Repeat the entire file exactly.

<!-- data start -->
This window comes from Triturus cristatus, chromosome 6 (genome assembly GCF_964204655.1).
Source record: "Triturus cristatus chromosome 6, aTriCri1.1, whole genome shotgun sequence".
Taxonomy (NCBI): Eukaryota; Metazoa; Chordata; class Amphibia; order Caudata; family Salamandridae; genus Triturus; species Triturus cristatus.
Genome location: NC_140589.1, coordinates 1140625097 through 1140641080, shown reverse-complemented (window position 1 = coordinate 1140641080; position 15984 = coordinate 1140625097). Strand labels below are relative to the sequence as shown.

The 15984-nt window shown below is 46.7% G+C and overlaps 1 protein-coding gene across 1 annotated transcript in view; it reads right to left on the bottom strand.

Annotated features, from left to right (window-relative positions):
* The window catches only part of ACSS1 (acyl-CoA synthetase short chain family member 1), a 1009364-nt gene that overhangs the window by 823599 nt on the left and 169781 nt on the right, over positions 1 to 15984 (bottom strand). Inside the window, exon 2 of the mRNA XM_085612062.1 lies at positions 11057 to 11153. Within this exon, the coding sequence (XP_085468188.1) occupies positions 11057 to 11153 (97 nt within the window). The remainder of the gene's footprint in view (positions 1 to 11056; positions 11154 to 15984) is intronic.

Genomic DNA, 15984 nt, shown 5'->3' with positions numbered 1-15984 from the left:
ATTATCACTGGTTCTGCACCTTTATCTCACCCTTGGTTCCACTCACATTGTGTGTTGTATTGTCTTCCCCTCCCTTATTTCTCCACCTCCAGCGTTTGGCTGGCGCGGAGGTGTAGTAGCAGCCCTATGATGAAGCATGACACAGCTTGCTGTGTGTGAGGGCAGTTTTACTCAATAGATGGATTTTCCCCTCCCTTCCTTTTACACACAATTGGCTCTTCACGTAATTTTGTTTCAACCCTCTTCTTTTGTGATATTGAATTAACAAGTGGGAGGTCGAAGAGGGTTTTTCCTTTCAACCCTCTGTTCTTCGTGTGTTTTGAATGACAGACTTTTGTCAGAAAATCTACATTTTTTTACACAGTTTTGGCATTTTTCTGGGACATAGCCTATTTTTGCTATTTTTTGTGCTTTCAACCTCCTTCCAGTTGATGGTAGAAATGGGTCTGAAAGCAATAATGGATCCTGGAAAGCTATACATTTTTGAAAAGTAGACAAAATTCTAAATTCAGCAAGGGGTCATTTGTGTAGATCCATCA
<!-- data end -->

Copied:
This window comes from Triturus cristatus, chromosome 6 (genome assembly GCF_964204655.1).
Source record: "Triturus cristatus chromosome 6, aTriCri1.1, whole genome shotgun sequence".
Taxonomy (NCBI): Eukaryota; Metazoa; Chordata; class Amphibia; order Caudata; family Salamandridae; genus Triturus; species Triturus cristatus.
Genome location: NC_140589.1, coordinates 1140625097 through 1140641080, shown reverse-complemented (window position 1 = coordinate 1140641080; position 15984 = coordinate 1140625097). Strand labels below are relative to the sequence as shown.

The 15984-nt window shown below is 46.7% G+C and overlaps 1 protein-coding gene across 1 annotated transcript in view; it reads right to left on the bottom strand.

Annotated features, from left to right (window-relative positions):
* The window catches only part of ACSS1 (acyl-CoA synthetase short chain family member 1), a 1009364-nt gene that overhangs the window by 823599 nt on the left and 169781 nt on the right, over positions 1 to 15984 (bottom strand). Inside the window, exon 2 of the mRNA XM_085612062.1 lies at positions 11057 to 11153. Within this exon, the coding sequence (XP_085468188.1) occupies positions 11057 to 11153 (97 nt within the window). The remainder of the gene's footprint in view (positions 1 to 11056; positions 11154 to 15984) is intronic.

Genomic DNA, 15984 nt, shown 5'->3' with positions numbered 1-15984 from the left:
ATTATCACTGGTTCTGCACCTTTATCTCACCCTTGGTTCCACTCACATTGTGTGTTGTATTGTCTTCCCCTCCCTTATTTCTCCACCTCCAGCGTTTGGCTGGCGCGGAGGTGTAGTAGCAGCCCTATGATGAAGCATGACACAGCTTGCTGTGTGTGAGGGCAGTTTTACTCAATAGATGGATTTTCCCCTCCCTTCCTTTTACACACAATTGGCTCTTCACGTAATTTTGTTTCAACCCTCTTCTTTTGTGATATTGAATTAACAAGTGGGAGGTCGAAGAGGGTTTTTCCTTTCAACCCTCTGTTCTTCGTGTGTTTTGAATGACAGACTTTTGTCAGAAAATCTACATTTTTTTACACAGTTTTGGCATTTTTCTGGGACATAGCCTATTTTTGCTATTTTTTGTGCTTTCAACCTCCTTCCAGTTGATGGTAGAAATGGGTCTGAAAGCAATAATGGATCCTGGAAAGCTATACATTTTTGAAAAGTAGACAAAATTCTAAATTCAGCAAGGGGTCATTTGTGTAGATCCATCA